This makes me think of an incident after the 500 m race in speed skating for men on the present Winter Olympics. All participants have already long careers behind them. Once it had become clear that they had the talent of becoming top skaters, they started to plan the training through the years hoping to become finalists in the Games: How to train when and where and in which races to participate in order to have a chance to be there. It involved a global time planning for the years to come, later to be filled in with a more detailed time planning. Long run time planning and short run planning were made to fit. And then they are really there: thirty skaters who are the best of the world on the 500 m. Most of them skate the best races of their lives. They couldn’t skate the two heats faster in those conditions. They skate in pairs and the winner of the first heat starts in the last pair. He finishes, sees his time and shouts with joy: The gold medal is for me! For my overall time of both heats is better than the overall time of the winner of the second heat. But a few moments later ...  disappointment, for during his race the time of the latter had been corrected, which makes that not he but the winner of the second heat has the best overall time. The difference is just a tiny one hundredth of a second over two races, so over 1,000 metres in total. A mere one hundredth of a second in time decides on a gold medal, on the career of a speed skater and maybe also on the course of the rest of a life.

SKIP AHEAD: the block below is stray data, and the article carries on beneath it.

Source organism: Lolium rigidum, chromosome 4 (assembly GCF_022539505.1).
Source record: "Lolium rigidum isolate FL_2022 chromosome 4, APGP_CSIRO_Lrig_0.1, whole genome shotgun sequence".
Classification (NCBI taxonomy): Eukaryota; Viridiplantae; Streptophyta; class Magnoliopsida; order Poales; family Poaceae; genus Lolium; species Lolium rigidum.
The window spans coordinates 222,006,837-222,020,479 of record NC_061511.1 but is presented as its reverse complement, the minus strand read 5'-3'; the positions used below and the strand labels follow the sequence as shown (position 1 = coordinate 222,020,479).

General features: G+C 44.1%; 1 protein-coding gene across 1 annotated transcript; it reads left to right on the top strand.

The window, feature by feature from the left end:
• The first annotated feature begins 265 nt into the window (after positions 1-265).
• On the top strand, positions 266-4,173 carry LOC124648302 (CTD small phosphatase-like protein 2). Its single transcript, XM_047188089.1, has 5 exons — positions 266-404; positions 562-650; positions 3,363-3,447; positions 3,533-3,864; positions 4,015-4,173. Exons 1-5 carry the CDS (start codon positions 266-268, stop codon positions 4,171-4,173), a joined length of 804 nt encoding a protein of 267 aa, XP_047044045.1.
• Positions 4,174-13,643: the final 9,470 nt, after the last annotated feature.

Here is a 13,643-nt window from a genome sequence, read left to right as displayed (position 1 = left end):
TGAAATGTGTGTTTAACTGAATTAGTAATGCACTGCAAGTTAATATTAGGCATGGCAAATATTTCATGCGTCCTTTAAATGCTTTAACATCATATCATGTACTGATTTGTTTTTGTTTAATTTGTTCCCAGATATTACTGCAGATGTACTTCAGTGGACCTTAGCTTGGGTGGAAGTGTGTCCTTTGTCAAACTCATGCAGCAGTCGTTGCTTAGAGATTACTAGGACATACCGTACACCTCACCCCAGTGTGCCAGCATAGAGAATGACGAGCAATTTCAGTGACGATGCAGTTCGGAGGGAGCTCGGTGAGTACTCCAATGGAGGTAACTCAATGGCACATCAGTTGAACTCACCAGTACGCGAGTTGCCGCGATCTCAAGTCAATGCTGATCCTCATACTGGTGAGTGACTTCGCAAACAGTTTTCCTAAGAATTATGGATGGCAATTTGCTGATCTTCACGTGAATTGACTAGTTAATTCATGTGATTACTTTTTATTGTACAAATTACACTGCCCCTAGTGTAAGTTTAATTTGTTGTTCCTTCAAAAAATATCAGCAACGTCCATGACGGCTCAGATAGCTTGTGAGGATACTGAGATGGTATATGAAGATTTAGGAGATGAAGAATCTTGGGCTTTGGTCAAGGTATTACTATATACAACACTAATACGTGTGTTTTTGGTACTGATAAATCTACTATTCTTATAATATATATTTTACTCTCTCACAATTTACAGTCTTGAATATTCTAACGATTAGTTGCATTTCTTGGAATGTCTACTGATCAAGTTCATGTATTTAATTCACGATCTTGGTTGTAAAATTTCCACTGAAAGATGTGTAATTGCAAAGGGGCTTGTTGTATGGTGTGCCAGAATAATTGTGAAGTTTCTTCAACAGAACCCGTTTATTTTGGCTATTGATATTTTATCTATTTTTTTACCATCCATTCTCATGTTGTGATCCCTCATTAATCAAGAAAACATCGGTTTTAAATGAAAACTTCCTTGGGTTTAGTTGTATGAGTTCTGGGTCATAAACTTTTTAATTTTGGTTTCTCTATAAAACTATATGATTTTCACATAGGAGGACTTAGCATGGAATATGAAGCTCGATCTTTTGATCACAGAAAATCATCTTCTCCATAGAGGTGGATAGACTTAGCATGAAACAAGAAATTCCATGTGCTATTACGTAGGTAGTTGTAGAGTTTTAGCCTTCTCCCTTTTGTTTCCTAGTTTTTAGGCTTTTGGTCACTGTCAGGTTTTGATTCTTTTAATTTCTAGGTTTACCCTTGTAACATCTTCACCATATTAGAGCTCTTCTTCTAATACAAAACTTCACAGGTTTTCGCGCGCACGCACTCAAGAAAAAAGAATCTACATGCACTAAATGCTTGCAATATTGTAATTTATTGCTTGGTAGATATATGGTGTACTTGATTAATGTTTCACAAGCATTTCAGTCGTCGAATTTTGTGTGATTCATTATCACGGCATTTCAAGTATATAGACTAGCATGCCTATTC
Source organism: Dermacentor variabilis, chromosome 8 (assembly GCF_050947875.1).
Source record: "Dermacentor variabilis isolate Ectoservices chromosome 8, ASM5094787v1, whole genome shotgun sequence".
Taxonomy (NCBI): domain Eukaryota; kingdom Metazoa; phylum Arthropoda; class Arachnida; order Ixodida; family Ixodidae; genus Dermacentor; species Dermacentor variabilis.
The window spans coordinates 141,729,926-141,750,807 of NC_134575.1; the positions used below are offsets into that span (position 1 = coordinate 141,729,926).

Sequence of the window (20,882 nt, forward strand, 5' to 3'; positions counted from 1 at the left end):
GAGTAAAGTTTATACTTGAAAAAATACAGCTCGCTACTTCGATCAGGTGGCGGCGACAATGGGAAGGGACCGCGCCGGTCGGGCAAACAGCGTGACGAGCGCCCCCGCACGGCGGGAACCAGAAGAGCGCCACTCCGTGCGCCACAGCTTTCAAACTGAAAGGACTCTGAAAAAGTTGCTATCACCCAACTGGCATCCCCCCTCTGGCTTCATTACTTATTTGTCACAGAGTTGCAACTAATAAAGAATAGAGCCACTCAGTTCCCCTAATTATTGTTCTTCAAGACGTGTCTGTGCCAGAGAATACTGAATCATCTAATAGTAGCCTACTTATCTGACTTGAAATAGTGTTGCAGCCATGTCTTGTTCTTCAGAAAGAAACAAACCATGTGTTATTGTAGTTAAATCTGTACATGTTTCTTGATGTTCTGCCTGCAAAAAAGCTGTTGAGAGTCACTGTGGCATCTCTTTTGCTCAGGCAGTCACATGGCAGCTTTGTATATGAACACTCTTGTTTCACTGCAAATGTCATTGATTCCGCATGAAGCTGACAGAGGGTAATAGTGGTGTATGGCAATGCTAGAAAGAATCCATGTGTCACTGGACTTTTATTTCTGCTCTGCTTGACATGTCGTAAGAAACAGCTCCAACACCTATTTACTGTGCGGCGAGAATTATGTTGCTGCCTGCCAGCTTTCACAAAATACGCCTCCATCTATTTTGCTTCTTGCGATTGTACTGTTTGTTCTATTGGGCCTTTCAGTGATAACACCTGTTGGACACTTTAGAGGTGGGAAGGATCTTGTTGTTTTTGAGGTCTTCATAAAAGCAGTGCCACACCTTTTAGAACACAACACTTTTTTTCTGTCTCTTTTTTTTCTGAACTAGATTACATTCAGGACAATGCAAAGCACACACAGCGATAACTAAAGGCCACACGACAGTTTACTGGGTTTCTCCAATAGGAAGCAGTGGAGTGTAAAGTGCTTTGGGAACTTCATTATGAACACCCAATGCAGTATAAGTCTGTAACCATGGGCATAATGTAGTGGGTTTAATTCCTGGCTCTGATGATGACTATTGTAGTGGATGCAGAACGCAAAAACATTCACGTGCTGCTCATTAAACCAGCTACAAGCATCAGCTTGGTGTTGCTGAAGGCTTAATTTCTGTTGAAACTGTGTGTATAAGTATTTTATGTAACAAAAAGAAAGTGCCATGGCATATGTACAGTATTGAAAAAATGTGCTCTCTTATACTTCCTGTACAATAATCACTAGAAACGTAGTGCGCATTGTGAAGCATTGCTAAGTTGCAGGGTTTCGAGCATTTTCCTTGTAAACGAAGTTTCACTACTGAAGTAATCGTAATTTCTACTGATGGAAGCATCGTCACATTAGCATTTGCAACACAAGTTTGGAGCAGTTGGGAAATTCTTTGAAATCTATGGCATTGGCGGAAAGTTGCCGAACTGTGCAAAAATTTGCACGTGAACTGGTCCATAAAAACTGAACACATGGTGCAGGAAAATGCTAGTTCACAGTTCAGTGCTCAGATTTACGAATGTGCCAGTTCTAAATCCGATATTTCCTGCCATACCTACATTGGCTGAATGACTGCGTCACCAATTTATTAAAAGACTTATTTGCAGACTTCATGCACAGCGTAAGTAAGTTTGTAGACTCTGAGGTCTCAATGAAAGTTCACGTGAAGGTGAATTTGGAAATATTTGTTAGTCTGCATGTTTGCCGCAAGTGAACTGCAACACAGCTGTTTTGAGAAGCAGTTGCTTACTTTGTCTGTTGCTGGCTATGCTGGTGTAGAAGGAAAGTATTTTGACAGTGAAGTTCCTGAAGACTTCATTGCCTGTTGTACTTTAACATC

P.S. A few days after I had written this blog, the time-difference on the 1500 m speed skating for men between winning a gold medal or winning a silver medal was even smaller: 0.003 sec. (or only 4.3 cm; about the length of the tip of the blades of the skates on the photos above). Note that normally thousands of seconds are not used in speed skating, unless the skaters have exactly the same time measured in hundreds of seconds.

Monday, February 10, 2014

Some thoughts on time

Way out, way back

Time is sometimes considered as the fourth dimension of nature, alongside length, width and height. Yet, if we see it that way, there is something strange with it. We can go up and we can go down. We can make a step forward and we can make a step backward. We can go right and we can go left. And we can stay at the same place. But how about time? Time develops continuously and never stands still. Moreover, time develops always in one direction. It goes always forward. We can’t go back in time and we can’t stop the time for a moment. Always forward? There is also a recurrent vision on time possible in the sense that things come back after some time. That time develops in a circle, or maybe in a spiral. In some cultures people have a recurrent vision on time based on the yearly return of the seasons. One can call it a circular vision of time, but I think it is better to call it spiral, for things come never back in exactly the same way as before. In this sense time is a kind of ongoing development, also in the recurrent vision.